The advocacy package proved to be acceptable and interesting to local politicians. Most were surprised by the high casualty rates in their wards, suggesting a lack of awareness of the magnitude of road traffic risks in their localities. This is not surprising as such maps and analyses have not been previously shown to politicians, and is consistent with our findings that road traffic injuries were reported as a problem in their ward by only 33% of local politicians. Interestingly, speeding motorists were reported as a problem by 78% of local politicians, suggesting some degree of disconnect between their understandings of the two issues. The majority of politicians thought the advocacy pack was effective in presenting road safety information, but many also requested more detailed information. The pack also appeared to stimulate identification of interventions that would be suitable for their wards and subsequent action, with 63% reporting lobbying or supporting pedestrian safety schemes. Whilst these results are encouraging they are from unverified self reports and could be susceptible to reporting bias.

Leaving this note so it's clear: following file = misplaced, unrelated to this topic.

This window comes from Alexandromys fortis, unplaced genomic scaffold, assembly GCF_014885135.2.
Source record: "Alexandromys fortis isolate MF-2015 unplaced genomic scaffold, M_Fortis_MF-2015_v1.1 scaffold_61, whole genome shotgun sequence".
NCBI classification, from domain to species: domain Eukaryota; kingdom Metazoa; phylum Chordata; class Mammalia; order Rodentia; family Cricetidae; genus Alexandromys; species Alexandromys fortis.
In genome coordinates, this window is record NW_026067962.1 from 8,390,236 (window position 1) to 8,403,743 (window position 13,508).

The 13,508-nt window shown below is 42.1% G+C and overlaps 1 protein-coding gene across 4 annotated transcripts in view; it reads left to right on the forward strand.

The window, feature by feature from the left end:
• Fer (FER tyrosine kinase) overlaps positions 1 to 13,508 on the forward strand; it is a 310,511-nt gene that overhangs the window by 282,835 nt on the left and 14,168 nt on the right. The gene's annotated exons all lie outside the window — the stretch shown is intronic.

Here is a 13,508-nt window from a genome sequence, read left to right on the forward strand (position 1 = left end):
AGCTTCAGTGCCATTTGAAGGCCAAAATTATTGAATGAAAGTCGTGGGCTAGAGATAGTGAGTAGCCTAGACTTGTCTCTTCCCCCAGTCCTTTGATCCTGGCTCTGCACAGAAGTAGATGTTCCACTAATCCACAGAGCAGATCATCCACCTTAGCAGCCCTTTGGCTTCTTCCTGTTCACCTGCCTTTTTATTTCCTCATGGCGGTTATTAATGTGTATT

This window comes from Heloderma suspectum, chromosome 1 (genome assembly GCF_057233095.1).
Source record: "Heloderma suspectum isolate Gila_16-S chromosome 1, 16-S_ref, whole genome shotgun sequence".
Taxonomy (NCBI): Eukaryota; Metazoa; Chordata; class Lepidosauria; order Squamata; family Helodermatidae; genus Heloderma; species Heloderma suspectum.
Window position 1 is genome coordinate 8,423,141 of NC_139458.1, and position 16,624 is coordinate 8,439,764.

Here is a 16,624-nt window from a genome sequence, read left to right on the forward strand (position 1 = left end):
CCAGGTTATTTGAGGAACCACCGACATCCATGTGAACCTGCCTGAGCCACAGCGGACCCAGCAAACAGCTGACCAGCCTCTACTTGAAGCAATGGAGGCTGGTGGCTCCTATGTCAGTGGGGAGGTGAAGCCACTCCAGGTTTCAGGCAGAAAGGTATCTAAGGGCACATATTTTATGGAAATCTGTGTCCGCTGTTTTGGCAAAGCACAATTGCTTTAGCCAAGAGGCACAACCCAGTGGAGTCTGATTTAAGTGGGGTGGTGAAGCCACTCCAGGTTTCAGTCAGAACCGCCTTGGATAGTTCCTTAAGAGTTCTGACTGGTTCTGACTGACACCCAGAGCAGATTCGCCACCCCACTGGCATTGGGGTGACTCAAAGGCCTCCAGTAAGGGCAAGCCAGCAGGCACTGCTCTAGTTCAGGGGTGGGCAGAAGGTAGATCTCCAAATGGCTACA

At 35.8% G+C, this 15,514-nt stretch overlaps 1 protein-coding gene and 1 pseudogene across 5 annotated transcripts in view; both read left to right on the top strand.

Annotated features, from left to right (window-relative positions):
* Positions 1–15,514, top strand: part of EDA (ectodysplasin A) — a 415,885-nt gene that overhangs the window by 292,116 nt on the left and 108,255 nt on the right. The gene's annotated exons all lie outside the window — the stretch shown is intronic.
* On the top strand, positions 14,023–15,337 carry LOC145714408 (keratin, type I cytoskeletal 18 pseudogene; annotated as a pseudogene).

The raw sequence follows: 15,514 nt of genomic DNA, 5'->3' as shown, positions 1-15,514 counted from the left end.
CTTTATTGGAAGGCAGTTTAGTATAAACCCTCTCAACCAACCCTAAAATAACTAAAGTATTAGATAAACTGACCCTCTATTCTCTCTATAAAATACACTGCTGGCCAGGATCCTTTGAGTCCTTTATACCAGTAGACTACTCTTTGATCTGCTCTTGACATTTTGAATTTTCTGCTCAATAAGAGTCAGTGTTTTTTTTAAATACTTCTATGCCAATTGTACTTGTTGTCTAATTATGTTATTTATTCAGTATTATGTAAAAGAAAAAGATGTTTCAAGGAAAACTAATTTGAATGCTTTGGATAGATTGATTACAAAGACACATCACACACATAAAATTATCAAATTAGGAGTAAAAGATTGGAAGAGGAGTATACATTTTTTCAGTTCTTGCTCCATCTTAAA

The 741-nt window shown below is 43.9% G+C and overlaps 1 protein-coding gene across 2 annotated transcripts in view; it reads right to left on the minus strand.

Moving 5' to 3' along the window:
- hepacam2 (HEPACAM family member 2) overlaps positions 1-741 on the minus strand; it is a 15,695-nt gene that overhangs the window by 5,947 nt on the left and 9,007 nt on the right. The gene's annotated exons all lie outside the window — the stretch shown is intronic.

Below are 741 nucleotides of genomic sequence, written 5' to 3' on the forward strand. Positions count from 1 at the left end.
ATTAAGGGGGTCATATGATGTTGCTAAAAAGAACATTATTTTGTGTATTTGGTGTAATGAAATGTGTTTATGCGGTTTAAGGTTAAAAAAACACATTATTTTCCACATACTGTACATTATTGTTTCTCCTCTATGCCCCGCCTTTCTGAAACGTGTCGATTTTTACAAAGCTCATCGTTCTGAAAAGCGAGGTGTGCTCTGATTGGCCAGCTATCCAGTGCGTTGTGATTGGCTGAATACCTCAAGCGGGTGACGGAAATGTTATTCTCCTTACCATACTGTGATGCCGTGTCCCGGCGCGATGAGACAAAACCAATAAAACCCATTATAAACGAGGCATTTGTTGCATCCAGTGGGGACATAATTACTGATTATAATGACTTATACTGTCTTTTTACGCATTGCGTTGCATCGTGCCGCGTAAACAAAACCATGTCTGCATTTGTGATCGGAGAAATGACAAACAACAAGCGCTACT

There are of course many barriers to the introduction of pedestrian safety schemes, many of which were recognised by local politicians. These include lack of available finance, competing priorities, long delays in planning or implementing schemes through complex council structures, diffuse representative structures, and sometimes lack of supportive attitudes from officials who are often under pressure from inadequate resources and competing demands. Within councils, many people are involved in decision making. Responsibility of road safety might sometimes be perceived to be the domain of largely unelected safety partnerships external to representative structures. Power to influence change may be located within different individuals or departments, and not necessarily in departments dealing with road safety. Previous research showed that influence is unequally distributed between local politicians, with more traffic calming than expected in areas represented by politicians occupying key decision making posts. [22] Multi-level local government structures are a further complication in some areas. Responsibility for road safety may be held at different tiers of local government, limiting the potential for politicians representing one tier to influence the actions of other tiers.